Ala al-Rafati, the Hamas economy minister, last year told Reuters that these anti-tunnel operations cost Hamas $230 million—about one-tenth of Gaza’s GDP. And that was before another estimated 900 tunnels were destroyed.
All of this came at a horrendous time for Hamas. Until 2012, the faction relied heavily on Iran and Syria for financial support. But the civil war in Syria prompted Hamas to reconsider this relationship. The Hamas leadership left its longtime base in Damascus after the carnage in Syria became too great. The Sunni Palestinian group could not maintain its credibility among Palestinians if it stood by the Assad regime as it killed Sunnis and Palestinians by the thousands. Before Hamas left Damascus, the group’s assets there were estimated at nearly $550 million. But it is unclear if Hamas leaders were able to leave with those funds in hand.
In the end, Iran reportedly cut a significant amount of its funding to Hamas. The relationship between Hamas and Iran is not defunct. Cooperation continues, as noted below. But without as much direct financial support from Iran, Hamas was forced to turn to the Muslim Brotherhood bloc to make ends meet.
Qatar appears to have filled much of the void left by Iran. Some of the support it provides is political. During the recent Gaza war between Hamas and Israel, Qatar played a crucial political role for Hamas, pushing a plan designed to benefit the terrorist group above all else. The Qataris angled for a one-sided deal that would have ignored Israel’s security concerns, and pushed for Hamas’s integration in the global economy.
But Qatar’s role is not only a political one. As one Arab diplomat recently told me, “Qatar finances Hamas strongly.” In 2006, shortly after the elections that brought Hamas to power, Qatar offered $50 million to what was then a Hamas-dominated Palestinian Authority government. In 2008, Palestinian officials claimed that Qatar provided Hamas with “millions of dollars a month” that was nominally intended for the people of Gaza. In February 2012, Hamas announced that it would sign a deal with Qatar to receive $250 million for reconstruction projects in Gaza, including 5,000 new homes and repairs to 55,000. In August 2012, Qatar was reported to be opening an office in the Gaza Strip to oversee its various construction endeavors in the coastal enclave.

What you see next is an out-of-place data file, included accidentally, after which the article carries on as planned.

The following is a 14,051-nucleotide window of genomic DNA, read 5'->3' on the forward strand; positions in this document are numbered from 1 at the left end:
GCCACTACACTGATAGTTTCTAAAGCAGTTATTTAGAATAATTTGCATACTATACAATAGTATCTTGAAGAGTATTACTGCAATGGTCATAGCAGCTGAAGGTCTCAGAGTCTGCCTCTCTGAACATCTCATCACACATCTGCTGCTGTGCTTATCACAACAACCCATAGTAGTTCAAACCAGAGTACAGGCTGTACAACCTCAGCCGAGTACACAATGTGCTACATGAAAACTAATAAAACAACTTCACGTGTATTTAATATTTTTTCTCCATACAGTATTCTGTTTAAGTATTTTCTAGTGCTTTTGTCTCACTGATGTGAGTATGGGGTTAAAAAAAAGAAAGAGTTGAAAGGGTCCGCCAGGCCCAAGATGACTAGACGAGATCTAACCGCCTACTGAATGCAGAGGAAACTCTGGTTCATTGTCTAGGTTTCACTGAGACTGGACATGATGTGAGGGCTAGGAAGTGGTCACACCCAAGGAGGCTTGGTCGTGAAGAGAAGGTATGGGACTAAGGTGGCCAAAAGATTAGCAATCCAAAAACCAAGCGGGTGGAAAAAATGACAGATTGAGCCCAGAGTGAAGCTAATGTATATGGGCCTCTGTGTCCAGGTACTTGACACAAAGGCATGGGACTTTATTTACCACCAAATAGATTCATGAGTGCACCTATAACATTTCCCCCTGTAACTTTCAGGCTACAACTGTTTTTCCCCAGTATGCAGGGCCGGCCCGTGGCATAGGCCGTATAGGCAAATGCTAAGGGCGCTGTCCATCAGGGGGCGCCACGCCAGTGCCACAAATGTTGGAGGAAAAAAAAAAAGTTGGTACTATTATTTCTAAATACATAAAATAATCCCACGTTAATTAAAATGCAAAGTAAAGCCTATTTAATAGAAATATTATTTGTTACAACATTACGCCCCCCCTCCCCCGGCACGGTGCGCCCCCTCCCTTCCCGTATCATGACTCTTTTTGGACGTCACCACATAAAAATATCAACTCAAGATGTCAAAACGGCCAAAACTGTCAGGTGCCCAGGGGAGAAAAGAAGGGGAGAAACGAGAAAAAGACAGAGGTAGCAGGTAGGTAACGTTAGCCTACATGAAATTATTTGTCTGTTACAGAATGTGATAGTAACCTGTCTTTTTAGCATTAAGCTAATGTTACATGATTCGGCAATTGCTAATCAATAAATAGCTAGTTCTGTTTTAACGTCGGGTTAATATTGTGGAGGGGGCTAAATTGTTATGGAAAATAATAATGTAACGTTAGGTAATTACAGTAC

More famously, in October 2012, Qatar’s emir pledged $400 million to Hamas during a high-profile visit to Gaza. His was the only visit by a world leader to Gaza after Hamas took it over by force in 2007. While it is still unclear how much of these Qatari funds were delivered, U.S. officials are convinced that Qatar is bankrolling Hamas. In March of this year, David Cohen, Under Secretary for Terrorism and Financial Intelligence, confirmed that “Qatar, a longtime U.S. ally, has for many years openly financed Hamas.”
After Hamas and Fatah reached a reconciliation agreement in May 2014, Qatar pledged $60 million to help Hamas pay salaries to its Gaza employees. In July, Doha tried to transfer funds via Jordan’s Arab Bank to pay these salaries. Arab Bank, currently battling a lawsuit on charges of financing Hamas, declined to process the payment, reportedly as a result of U.S. pressure.